Dia De Juicio

February marches on, Feb Club marches on, firm receptions marches on, and my continual streak of unending work marches on. I am not complaining, though, because this semester’s schedule is a carefully orchestrated plan designed to get all my work out of the way before my dear sweat wife makes her triumphant return to the US of A in a week or so in her most daring mission to date American Eagle II: Judgment Day (or AE:II, for those of you who prefer speaking in the often confusing language of acronyms). This hastily created and entirely unimagitive title, which sounds like the name of a horrible Hollywood sequel, refers to Theresa’s Visa interview that is scheduled this very Thursday. The preparations are (barely) complete, and our stalwart heroine is ready to make the cross-country flight to Montreal (where the only consulate that processes immigrant visas is located), stay overnight, brave the mean streets of Canada’s second-largest and first-most-hip city, and face down the consulate officer in a battle of the wits (only to have to fly all the way home because of the office’s strict policy of mailing the Visa to one’s home). Everyone wish her luck, although our case is straightforward enough that there should be no problem securing her permanent residency.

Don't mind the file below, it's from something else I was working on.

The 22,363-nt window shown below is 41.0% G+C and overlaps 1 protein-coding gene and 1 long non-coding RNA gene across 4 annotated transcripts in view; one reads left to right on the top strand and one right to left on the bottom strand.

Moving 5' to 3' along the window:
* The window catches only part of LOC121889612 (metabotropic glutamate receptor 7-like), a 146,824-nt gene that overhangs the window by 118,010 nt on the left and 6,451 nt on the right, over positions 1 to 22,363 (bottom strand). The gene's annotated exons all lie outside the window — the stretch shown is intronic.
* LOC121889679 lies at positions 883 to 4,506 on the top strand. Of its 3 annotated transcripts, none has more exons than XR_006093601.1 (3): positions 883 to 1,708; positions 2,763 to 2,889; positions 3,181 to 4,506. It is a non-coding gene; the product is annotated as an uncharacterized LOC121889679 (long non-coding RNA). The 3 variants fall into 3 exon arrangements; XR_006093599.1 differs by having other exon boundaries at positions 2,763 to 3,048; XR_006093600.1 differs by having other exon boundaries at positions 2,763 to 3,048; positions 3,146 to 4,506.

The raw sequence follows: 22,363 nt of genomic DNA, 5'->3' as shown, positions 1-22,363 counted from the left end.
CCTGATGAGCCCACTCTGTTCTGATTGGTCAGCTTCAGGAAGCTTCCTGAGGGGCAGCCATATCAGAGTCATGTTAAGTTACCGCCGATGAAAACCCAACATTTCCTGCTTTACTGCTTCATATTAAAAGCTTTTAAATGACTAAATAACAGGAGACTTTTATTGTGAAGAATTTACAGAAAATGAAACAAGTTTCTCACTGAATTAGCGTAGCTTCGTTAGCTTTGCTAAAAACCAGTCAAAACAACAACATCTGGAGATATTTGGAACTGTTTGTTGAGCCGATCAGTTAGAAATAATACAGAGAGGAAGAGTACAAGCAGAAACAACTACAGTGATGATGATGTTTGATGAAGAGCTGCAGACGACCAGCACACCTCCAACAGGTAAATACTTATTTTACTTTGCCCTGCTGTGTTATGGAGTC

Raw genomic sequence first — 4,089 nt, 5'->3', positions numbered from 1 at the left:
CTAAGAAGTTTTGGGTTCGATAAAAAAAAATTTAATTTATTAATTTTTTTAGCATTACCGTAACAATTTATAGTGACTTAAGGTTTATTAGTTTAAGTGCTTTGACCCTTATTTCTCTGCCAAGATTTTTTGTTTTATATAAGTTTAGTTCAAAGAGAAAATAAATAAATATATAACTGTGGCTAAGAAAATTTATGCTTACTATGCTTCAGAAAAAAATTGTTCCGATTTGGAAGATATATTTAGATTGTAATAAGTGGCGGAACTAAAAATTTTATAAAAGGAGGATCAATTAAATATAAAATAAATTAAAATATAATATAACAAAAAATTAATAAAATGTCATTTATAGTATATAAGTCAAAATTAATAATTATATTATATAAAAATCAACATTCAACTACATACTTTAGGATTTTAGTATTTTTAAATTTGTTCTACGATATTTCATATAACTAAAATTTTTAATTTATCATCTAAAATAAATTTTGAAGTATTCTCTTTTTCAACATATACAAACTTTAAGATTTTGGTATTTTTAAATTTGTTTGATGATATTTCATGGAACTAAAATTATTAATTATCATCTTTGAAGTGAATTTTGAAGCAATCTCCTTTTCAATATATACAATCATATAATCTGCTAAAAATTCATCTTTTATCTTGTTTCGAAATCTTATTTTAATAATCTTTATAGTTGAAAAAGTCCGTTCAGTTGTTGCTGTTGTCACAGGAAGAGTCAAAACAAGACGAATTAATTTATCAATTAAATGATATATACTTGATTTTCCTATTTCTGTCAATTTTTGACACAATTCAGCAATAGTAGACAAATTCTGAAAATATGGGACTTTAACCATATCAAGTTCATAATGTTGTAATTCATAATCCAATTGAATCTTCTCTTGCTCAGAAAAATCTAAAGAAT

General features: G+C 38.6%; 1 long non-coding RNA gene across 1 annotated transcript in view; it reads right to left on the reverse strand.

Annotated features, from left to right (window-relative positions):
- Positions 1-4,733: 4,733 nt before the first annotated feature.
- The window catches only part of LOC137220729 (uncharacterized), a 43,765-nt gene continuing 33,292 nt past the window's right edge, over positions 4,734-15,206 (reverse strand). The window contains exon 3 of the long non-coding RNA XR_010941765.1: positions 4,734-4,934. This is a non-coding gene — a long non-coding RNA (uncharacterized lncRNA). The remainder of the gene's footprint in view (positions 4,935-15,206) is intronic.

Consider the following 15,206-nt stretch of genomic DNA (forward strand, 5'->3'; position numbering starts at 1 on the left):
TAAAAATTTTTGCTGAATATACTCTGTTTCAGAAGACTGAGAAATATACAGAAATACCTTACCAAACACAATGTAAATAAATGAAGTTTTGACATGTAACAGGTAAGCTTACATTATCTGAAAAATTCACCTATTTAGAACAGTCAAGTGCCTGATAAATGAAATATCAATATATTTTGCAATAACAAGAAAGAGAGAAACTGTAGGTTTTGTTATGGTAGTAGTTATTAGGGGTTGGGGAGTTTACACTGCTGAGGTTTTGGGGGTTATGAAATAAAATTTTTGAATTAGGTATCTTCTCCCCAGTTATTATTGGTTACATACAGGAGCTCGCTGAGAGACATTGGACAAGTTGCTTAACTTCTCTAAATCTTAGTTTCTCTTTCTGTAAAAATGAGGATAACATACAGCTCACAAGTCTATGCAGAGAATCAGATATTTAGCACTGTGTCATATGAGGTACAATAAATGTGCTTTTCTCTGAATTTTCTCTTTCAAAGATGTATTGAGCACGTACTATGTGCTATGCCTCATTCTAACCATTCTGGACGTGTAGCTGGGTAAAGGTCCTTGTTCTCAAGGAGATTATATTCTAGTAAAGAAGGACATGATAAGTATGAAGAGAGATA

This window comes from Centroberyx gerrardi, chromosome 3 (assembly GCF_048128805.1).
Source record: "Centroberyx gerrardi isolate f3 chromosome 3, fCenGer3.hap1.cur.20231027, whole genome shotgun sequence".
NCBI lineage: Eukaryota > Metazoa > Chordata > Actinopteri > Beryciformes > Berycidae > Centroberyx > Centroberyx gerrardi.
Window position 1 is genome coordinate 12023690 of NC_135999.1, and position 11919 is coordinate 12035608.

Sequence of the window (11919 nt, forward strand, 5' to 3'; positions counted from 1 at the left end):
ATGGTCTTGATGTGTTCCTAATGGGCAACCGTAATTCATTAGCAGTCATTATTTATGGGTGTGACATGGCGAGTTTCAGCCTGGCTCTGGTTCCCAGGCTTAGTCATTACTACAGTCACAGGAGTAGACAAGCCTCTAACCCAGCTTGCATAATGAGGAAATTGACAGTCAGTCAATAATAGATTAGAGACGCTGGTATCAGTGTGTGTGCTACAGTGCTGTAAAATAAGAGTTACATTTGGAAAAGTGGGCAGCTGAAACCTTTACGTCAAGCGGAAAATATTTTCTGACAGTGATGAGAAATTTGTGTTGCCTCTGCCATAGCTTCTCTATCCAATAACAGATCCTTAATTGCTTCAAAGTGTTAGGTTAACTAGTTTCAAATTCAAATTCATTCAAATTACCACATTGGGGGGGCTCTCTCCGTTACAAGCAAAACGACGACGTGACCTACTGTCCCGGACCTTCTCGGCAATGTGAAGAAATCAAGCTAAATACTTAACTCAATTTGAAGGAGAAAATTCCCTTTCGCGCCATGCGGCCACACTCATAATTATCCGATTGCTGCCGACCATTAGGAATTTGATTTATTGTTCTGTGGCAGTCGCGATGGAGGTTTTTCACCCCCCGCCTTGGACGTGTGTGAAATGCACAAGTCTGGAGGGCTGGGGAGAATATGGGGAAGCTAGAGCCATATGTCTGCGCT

As for me, and returning to my previously mentioned semester plan, Thursday just happens to be the very last day of my rewarding yet arduous Genetics and the Law course, and on Friday the bulk of this semester’s only Legal Research and Writing assignment is due, leaving me with a much reduced course-load for the half of the semester that Theresa will actually be here for. The bonus, if anything is needed to sweeten the pot, is that I will only have three, count ‘em, three exams this term. So, to recap: now I have an above average workload and a markedly below average love life—soon I’ll have a below-average workload and a markedly above average love life. A pretty good setup if you ask me.

This weekend was particularly busy since I decided to participate in the Dillard Fellow (read: Legal Research and Writing Teacher Assistant) tryouts, which consisted of editing a student memo that was so incredibly badly written that I am sure that if the author was an actual student, he would have had to have used some extremely sophisticated method to hack in to LSAC and change his grades enough to get himself accepted into any law school, let alone UVa. The tryout also required a statement of intent. Below is reprinted an portion of my actual statement:

“I am a grammar geek. I have a favorite punctuation mark: it’s the full colon. I can spot a comma splice from fifty yards away. My pet peeve is people who say “quote” when they really mean “quotation.” I attempt to write 500 word sentences—grammatically correct ones, of course—just for fun. I have a special green pen that I use exclusively for editing (red sends too much of a negative message). I formatted my blog’s softball write-up like a legal memo. And I would love to be a Dillard Fellow. I have wanted to be one since my first day of Legal Research and Writing, and I truly hope that I am offered the position.”


Anonymous said...

It has been my experience a markedly below average love life (or social life, or any kind of life) always, and let me stress I mean always, accompanies an above average workload. It's just lonelier without your spouse.

davecharliebrown said...

good luck with the dillard tryout thang. YOU CAHN DOO EEET!!!